Another talented, top-notch friend is leaving the broadcast news business at the end of the year for a more secure, and possibly a more fulfilling, position in academia. I suppose that means that there may be a job opening at a Texas TV station for somebody else, and that may also be good news. That in a nutshell sort of characterizes 2009 in communications.
Media is in flux. That’s the answer I gave in a discussion during Mass Communications Week at Texas State this fall. Media—all media—are in a state of flux. That’s good and bad news at the same time. For example: NBC’s decision to let Jay Leno have a one-hour show, five days a week right before local news is bad news for local NBC affiliates. It’s good news for other stations in the market, such as KEYE TV (CBS) because, the move forced people to sample other news at 10 O’clock. It also gave viewers an hour to watch programs that had recorded. As I said recently, however, I think that Jay is also in flux. Affiliates won’t put up with this for long.
That leads to another, larger issue. If the NBC Universal/Comcast goes through, it will be the next big step in the migration of network programming away from local TV stations. Lots of programming is already available on NBC.com and Hulu.com. It could also be the beginning of a rebirth of quality programs.
Of course, Comcast, the nation’s largest cable company, isn’t operating in the Austin area. Instead, we get the second largest cable company, Time Warner. It will be interesting to see if TW will work out its retransmission deal with Fox or if Fox will disappear from Time Warner January 1, 2010. Time Warner spun-away AOL this year, making their bottom line even better. Will that translate into TW being a better cable company? I doubt it.
Meantime, satellite providers Dish and Direct TV reap the benefits while AT&T’s U-Verse and Grande Cable keep building out their coverage neighborhood by neighborhood. Further, Apple wants to start up subscription TV programming over the Internet. Apple’s idea won’t replace live broadcasts like football games yet, however.
Further, the so-called “digital revolution” may actually benefit viewers more and more in the year to come if networks and cable companies continue feuding. Some stations, such as KXAN TV (NBC) still haven’t made full use of their side channel. Further, LIN TV’s KBVO TV, formerly KXAM TV in the Hill Country still cannot be seen by most in the Austin area. Until KBVO is available in Austin, the move to make it a separate station, no longer rebroadcasting KXAN, will continue to confound me.
Where radio is concerned, KGSR FM (Emmis) switched frequencies to 93.3 from 107.1. Now, the station is attempting to enhance its coverage area in Austin and improve its numbers while 107.1 has become Spanish language broadcasting.
Recognition of the growing Spanish speaking audience and culture in Austin is another change that will only expand in 2010. Many of the TV digital side channels are now devoted to Spanish programming. KEYE .2 and is also doing local news in Spanish with Fred Cantu as its anchor. Cantu started in Austin doing radio news in Spanish before moving to TV decades ago.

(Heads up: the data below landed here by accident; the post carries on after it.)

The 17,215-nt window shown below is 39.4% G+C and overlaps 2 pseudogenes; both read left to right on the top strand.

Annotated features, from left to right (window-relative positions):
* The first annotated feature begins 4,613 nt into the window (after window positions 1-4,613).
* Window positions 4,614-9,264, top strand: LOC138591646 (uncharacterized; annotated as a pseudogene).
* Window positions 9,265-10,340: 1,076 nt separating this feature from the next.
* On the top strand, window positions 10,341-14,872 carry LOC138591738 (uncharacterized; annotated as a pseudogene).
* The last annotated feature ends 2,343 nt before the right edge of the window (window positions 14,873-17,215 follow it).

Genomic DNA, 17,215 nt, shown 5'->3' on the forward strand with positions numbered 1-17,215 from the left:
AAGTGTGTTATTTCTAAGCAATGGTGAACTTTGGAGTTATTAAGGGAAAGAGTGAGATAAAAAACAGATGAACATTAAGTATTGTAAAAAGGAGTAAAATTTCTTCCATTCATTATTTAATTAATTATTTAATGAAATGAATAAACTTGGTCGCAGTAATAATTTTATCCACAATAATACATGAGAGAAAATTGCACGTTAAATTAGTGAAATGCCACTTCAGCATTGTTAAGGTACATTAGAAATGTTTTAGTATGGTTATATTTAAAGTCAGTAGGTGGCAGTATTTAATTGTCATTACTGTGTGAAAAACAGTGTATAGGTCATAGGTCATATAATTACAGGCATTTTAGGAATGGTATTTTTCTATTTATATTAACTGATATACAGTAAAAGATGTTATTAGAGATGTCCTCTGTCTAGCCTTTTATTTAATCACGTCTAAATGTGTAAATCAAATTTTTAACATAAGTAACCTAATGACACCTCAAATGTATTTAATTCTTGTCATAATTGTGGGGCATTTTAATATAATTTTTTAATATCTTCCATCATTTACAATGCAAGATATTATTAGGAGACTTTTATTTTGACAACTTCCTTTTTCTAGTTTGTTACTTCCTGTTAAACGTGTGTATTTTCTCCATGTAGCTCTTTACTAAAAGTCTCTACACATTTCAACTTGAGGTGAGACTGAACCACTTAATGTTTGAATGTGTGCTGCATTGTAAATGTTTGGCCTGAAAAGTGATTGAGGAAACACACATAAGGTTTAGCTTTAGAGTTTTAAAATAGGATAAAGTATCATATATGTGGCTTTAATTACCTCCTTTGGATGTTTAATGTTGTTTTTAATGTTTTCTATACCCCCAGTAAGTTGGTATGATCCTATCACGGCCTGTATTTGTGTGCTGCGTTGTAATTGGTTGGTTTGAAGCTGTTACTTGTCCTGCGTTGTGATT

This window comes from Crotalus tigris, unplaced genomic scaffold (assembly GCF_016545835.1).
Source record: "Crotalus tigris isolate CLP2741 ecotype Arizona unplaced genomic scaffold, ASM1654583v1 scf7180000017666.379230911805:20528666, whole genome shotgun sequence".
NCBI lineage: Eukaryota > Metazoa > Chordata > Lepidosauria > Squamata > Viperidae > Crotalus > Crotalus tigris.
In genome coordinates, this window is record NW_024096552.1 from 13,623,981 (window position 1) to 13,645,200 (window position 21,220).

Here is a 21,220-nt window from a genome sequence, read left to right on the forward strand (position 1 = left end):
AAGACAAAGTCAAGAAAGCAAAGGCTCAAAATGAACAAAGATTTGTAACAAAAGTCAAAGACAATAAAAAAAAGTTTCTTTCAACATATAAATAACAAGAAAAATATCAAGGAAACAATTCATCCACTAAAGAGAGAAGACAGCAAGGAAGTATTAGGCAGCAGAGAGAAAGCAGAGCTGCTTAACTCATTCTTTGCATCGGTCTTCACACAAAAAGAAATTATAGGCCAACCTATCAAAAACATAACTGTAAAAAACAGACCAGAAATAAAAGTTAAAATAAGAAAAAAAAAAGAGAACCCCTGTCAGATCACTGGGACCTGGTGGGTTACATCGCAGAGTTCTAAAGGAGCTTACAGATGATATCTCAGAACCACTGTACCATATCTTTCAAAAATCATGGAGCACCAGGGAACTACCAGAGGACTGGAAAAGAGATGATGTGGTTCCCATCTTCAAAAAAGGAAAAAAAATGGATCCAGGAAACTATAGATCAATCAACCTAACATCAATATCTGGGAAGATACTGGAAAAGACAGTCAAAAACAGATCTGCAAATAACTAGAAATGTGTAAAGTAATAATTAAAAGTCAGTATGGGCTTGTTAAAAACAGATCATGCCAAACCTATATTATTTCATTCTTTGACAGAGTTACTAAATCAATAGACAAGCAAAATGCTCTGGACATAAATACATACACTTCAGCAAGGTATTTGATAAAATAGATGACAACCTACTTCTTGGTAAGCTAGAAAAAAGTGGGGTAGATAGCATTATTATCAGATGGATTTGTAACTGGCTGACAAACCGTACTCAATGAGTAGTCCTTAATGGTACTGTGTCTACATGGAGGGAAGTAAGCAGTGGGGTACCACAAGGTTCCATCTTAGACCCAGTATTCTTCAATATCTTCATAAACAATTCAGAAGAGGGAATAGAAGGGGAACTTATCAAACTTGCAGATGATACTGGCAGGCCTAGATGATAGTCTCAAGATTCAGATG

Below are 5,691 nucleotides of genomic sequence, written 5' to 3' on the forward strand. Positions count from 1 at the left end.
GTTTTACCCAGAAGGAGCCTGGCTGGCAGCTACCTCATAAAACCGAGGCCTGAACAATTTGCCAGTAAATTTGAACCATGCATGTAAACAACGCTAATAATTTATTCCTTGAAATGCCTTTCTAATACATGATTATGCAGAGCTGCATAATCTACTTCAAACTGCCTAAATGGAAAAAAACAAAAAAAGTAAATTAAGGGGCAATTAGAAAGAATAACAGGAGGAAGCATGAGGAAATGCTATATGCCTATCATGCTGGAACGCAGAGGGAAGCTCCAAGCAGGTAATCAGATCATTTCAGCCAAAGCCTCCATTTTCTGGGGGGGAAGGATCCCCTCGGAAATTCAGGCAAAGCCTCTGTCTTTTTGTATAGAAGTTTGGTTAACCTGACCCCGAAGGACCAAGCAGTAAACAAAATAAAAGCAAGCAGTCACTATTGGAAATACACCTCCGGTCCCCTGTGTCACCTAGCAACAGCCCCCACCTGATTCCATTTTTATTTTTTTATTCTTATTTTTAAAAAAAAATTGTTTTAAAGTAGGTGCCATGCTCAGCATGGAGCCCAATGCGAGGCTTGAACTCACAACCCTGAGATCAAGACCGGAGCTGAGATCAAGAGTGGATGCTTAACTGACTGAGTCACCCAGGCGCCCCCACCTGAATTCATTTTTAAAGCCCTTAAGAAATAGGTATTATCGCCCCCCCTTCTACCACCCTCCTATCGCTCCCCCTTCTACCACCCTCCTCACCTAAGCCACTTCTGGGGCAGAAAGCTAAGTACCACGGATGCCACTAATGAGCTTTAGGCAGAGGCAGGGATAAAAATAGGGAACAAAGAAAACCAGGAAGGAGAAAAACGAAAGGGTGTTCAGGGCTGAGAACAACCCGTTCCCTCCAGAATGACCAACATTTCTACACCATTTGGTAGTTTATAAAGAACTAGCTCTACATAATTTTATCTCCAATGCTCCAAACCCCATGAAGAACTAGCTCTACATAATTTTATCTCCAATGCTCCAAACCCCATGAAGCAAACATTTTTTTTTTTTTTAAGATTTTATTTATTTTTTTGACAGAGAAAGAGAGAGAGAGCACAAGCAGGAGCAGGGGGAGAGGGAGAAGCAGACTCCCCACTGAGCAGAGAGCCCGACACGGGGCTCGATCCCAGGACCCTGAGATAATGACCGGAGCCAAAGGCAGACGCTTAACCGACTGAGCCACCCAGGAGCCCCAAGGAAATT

Many, however, for personal and professional reasons, however are leaving “the business” behind. Some are going into retirement. Some are choosing newly created opportunities in cyberspace. Some are being laid-off or, better, bought out. With the loss of these pros we, the audience, lose their perspective along with their talents.
At the same time print publications are still shutting down or cutting back on when they go to press. So far Austin seems to be escaping these sad developments, but I hate to see “Editor and Publisher” magazine go away.
In the national broadcast media this year, we’ve seen increased splintering and polarizing, and it is reflected in the Congress. Sometimes, I just want to grab some of these politicians and pundits by the face and ask them to recognize truth when they see it. The nation has been beaten down by cynicism and negativism—particularly the politics of “No”. Viewers, readers, and users of the media seem to be consuming only those thoughts, positions, and beliefs that reinforce their pre-existing notions.
Mainstream media is in flux too. ABC’s World News Tonight debuted its new main anchor with flashy and fresh opening graphics Monday, December 21st after the retirement of Charles Gibson. Diane Sawyer turned 64 December 22nd. So, one might wonder how long she will warm the chair. For the most part, meantime, the networks continue pursuit of truth, but it’s hard when there are so many voices screaming hyperbole in the marketplace of ideas. I just want to repeat, “Come, let us reason together.” As an idealist in the mid-1960s I majored in Communications believing that it would lead to peace. Call me naïve, but I still believe.
I have a sticker that says “Hope” on the back of my truck. It’s not political. It’s an ideal. We must at the interpersonal level communicate hope and turn away from those who sneer. Hope is at the foundation of any economic stimulus. Hope will help heal the hurts. Hope with love and faith can end wars.
Best hopes and wishes for us all in 2010.
© Jim McNabb, 2009